Usually an editor will have asked four or more colleagues to act as peer reviewers for your paper and then acted when two or three sets of comments have come back. Editors do this in order to speed up the process of peer review. Two sets back that agree with one another (both asking for minor changes, for example) would be enough for an editor to act, while two sets that disagree (one reviewer finds the paper to be good, while the other asks for large-scale changes) would necessitate a third set of comments. One reason your paper might have been delayed with a journal and so you have not heard back for a while might be due to conflict between peer reviewers. Editors usually do their best to speed up the peer review process; you can always write and ask about delays, but do it in a positive way and make suggestions for additional colleagues who might be suitable to act as reviewers. We have templates we can share with you to help you write these kinds of emails.


What about comments you don’t agree with?

Very often peer review comments (or editorial comments) will come back about your work that you simply don’t agree with, or think are just plain incorrect. In these cases, take a step back: wait for a few days and then carefully construct a response that is measured and logical. Why do you disagree? What is it about the comments that you don’t agree with in particular? If you can back up your statements with references, data, remain polite, and address your concerns to the editor you are likely to win the argument and convince the journal that your paper can proceed without the need to make this particular change.

Your editor will have assessed the comments that come back from the peer reviewers and made a decision as to which are the most important for you to address. Take another careful look at the email letter that has come back from the journal as often editors will write which comments, or parts of comments, they feel are more important for you to address and which are less so. If they did not, and you feel there is conflict over some comments made by the peer reviewers, you can always write and ask: editors appreciate clear and open communication from authors. Why not email? ‘Thank you for the detailed and extensive comments on our paper. We wanted to know which of the comments would be most important for us to address in our revisions’. Or: ‘We found some of the reviewer’s comments to be unnecessary (for these detailed reasons), do you feel that we really need to make these changes? We would appreciate your insights to this issue before we start to work on our revised manuscript’.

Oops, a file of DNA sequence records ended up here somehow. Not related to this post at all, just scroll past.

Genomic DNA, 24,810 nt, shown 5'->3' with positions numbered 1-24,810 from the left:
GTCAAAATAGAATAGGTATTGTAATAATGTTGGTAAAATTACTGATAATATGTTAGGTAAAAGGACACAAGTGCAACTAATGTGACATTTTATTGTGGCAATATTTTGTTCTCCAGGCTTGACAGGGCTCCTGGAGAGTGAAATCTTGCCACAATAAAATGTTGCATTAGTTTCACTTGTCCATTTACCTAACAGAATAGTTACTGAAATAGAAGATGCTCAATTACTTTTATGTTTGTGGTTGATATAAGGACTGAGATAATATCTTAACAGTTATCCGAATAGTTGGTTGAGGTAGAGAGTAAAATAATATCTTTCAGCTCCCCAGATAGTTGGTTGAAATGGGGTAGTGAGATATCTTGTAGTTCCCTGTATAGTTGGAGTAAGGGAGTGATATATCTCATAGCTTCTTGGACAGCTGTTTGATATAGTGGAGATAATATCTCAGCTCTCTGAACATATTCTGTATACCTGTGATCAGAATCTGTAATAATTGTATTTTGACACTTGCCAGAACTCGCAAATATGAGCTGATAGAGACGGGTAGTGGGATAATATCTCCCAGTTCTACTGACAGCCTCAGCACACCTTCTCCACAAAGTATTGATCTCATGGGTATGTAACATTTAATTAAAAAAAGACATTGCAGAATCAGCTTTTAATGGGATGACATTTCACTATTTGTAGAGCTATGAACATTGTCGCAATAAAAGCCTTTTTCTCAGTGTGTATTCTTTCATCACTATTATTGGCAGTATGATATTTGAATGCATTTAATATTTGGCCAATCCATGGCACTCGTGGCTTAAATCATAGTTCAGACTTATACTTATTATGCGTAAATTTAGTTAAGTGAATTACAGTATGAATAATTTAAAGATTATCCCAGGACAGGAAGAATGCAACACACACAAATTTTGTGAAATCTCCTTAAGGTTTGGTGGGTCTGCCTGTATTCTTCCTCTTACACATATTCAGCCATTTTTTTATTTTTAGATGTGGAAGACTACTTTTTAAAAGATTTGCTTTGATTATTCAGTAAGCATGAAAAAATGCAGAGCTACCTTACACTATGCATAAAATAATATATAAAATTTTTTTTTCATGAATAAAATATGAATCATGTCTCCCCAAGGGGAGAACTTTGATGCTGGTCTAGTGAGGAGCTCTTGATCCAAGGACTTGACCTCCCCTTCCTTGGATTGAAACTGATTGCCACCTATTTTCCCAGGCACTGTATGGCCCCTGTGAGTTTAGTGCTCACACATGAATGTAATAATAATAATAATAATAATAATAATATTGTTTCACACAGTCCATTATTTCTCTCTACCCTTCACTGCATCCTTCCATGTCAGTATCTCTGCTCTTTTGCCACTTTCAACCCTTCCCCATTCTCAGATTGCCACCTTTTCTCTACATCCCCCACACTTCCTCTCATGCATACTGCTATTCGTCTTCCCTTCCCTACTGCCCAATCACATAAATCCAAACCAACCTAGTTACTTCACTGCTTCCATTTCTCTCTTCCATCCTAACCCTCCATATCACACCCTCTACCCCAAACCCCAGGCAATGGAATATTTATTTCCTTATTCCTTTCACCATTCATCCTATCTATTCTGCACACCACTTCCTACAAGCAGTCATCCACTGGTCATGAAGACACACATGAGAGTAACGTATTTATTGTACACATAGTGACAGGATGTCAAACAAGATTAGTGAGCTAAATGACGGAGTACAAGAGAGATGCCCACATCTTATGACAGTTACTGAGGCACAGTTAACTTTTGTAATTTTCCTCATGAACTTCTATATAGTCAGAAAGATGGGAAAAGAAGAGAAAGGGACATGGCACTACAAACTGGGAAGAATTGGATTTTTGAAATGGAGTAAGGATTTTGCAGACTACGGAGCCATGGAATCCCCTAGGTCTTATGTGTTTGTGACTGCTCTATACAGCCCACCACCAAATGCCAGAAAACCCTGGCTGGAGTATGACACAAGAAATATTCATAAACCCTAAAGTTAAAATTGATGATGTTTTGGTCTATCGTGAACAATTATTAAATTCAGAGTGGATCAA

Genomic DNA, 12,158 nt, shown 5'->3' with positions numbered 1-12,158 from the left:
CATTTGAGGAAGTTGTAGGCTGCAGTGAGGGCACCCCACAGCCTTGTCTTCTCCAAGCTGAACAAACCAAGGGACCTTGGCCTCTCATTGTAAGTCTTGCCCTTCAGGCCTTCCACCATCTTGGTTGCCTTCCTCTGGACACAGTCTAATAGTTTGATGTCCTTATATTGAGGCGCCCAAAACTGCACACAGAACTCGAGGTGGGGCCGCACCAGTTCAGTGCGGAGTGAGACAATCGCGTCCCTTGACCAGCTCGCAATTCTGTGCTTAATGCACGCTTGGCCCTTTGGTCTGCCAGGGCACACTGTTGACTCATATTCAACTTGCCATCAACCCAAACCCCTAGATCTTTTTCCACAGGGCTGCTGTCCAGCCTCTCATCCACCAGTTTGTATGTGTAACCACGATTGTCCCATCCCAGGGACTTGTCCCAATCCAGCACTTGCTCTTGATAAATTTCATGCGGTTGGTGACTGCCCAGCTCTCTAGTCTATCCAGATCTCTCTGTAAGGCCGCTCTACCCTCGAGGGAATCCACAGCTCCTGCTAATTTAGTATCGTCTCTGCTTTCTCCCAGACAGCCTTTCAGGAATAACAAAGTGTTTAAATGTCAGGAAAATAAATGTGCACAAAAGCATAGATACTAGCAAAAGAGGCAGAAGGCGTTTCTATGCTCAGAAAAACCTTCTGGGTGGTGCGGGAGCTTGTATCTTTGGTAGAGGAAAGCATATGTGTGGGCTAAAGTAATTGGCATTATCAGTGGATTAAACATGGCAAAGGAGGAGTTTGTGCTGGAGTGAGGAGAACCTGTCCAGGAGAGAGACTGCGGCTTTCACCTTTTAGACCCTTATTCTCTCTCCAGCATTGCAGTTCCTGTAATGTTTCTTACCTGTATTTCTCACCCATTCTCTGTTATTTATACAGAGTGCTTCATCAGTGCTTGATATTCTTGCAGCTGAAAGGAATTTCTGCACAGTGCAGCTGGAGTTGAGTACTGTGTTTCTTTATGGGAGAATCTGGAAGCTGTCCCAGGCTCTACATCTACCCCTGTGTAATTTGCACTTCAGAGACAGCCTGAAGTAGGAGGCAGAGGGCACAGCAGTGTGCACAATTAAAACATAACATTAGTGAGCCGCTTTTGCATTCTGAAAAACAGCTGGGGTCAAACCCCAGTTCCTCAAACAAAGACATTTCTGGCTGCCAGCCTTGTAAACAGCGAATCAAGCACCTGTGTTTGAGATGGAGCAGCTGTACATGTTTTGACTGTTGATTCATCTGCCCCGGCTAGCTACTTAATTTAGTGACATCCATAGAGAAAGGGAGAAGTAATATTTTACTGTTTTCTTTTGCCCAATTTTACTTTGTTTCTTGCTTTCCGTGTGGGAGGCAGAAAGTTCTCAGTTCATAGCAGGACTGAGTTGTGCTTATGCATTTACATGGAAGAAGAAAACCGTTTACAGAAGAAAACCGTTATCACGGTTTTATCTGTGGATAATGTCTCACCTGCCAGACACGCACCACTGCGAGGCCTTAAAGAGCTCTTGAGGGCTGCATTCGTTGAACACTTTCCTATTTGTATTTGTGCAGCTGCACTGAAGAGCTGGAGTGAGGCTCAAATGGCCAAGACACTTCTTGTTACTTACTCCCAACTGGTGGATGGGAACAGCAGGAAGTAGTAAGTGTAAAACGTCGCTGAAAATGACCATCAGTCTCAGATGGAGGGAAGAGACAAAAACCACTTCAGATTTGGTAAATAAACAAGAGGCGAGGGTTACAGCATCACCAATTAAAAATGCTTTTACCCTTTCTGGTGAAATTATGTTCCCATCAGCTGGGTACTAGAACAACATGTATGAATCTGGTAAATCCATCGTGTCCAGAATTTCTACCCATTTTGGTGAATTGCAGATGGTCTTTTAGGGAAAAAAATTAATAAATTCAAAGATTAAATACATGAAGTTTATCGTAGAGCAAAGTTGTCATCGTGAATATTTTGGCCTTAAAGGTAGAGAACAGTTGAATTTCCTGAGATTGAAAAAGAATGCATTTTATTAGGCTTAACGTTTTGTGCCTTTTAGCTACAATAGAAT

We are all busy, working academic researchers. Keep in mind that editors at most journals (almost all, apart from the very top tier, like Nature and Science) are also working academics, managing their own research and teams. Everyone appreciates open and honest communication: there is no reason to not write to editors to ask about decisions and to ask for more information, when necessary. Often, decisions can be changed and even rejection from a particular journal does not mean the end of the road. Why not ask the editor: ‘even though our paper has been rejected this time, if we are able to improve it and fully incorporate all of the changes requested by the reviewers, would you consider a resubmission?’ Often, again, their answer will be: ‘yes’.